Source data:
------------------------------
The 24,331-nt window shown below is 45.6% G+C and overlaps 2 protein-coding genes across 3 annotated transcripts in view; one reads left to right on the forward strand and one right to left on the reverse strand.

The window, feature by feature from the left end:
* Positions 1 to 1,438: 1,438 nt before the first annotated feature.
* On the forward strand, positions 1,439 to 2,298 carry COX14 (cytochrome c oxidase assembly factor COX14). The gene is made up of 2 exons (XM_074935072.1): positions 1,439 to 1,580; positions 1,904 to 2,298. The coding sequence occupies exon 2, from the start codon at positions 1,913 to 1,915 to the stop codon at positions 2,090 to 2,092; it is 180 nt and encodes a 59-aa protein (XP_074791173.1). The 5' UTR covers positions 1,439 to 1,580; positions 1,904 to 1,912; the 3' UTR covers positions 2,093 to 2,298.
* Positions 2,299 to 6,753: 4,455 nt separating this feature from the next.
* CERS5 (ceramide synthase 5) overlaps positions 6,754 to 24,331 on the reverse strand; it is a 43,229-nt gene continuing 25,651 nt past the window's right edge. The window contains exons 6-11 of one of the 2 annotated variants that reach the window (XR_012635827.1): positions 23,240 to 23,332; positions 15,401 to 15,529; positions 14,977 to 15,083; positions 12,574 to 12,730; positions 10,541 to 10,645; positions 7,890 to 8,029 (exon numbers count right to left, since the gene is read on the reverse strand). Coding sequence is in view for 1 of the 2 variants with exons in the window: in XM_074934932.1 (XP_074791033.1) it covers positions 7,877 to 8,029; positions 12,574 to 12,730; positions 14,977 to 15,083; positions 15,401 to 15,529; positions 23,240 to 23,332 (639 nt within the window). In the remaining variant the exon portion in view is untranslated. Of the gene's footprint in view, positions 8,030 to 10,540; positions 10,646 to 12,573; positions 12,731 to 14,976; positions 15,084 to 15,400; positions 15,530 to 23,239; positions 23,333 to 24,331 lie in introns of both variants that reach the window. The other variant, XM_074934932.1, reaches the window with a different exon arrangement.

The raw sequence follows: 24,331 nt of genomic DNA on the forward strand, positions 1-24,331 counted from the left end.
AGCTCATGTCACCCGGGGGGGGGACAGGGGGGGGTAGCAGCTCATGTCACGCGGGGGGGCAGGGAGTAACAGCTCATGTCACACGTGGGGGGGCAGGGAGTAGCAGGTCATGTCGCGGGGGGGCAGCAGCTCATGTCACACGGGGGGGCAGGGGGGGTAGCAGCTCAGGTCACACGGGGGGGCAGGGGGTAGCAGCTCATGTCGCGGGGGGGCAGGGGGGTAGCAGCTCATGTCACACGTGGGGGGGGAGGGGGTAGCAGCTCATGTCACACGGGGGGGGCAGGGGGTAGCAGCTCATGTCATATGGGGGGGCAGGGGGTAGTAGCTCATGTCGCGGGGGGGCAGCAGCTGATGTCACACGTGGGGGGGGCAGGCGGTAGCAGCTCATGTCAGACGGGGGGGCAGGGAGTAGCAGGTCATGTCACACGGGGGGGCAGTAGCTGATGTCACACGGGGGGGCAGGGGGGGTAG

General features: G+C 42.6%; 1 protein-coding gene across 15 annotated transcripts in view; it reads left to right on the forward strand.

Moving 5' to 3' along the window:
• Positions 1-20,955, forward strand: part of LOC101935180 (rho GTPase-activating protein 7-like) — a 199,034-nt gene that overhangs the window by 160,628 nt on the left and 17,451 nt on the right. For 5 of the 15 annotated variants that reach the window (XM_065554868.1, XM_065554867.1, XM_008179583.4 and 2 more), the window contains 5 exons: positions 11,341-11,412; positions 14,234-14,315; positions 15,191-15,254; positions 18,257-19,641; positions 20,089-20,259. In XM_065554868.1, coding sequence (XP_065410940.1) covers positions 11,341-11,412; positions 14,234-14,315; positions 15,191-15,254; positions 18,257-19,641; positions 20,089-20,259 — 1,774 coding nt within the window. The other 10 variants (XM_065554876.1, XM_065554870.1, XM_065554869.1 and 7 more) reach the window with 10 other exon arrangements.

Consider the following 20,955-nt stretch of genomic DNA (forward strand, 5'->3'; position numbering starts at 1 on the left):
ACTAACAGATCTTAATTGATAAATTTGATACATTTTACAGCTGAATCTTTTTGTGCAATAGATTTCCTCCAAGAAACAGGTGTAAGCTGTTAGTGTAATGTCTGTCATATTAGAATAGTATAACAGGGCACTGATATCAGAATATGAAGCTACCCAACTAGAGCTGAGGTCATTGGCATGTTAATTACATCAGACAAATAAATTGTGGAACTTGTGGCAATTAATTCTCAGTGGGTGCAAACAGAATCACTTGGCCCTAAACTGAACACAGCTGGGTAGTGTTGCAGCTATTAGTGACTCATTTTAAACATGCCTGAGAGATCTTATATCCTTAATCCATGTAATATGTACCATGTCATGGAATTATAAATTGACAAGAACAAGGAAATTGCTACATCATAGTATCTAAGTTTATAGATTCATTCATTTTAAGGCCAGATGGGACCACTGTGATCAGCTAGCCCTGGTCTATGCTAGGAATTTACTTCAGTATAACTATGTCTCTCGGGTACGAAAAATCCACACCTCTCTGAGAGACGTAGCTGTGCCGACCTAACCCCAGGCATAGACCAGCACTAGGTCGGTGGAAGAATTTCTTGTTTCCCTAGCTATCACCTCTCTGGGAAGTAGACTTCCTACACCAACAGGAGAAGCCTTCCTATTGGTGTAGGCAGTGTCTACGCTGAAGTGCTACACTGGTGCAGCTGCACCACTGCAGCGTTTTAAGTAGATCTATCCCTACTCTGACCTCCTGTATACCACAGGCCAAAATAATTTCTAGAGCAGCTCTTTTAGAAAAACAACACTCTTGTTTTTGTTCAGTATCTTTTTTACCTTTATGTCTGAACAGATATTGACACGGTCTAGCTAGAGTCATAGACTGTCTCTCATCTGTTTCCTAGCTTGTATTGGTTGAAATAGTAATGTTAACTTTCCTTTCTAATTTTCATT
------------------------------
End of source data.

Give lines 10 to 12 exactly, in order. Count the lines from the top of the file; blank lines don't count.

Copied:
Moving 5' to 3' along the window:
• Positions 1-20,955, forward strand: part of LOC101935180 (rho GTPase-activating protein 7-like) — a 199,034-nt gene that overhangs the window by 160,628 nt on the left and 17,451 nt on the right. For 5 of the 15 annotated variants that reach the window (XM_065554868.1, XM_065554867.1, XM_008179583.4 and 2 more), the window contains 5 exons: positions 11,341-11,412; positions 14,234-14,315; positions 15,191-15,254; positions 18,257-19,641; positions 20,089-20,259. In XM_065554868.1, coding sequence (XP_065410940.1) covers positions 11,341-11,412; positions 14,234-14,315; positions 15,191-15,254; positions 18,257-19,641; positions 20,089-20,259 — 1,774 coding nt within the window. The other 10 variants (XM_065554876.1, XM_065554870.1, XM_065554869.1 and 7 more) reach the window with 10 other exon arrangements.

Consider the following 20,955-nt stretch of genomic DNA (forward strand, 5'->3'; position numbering starts at 1 on the left):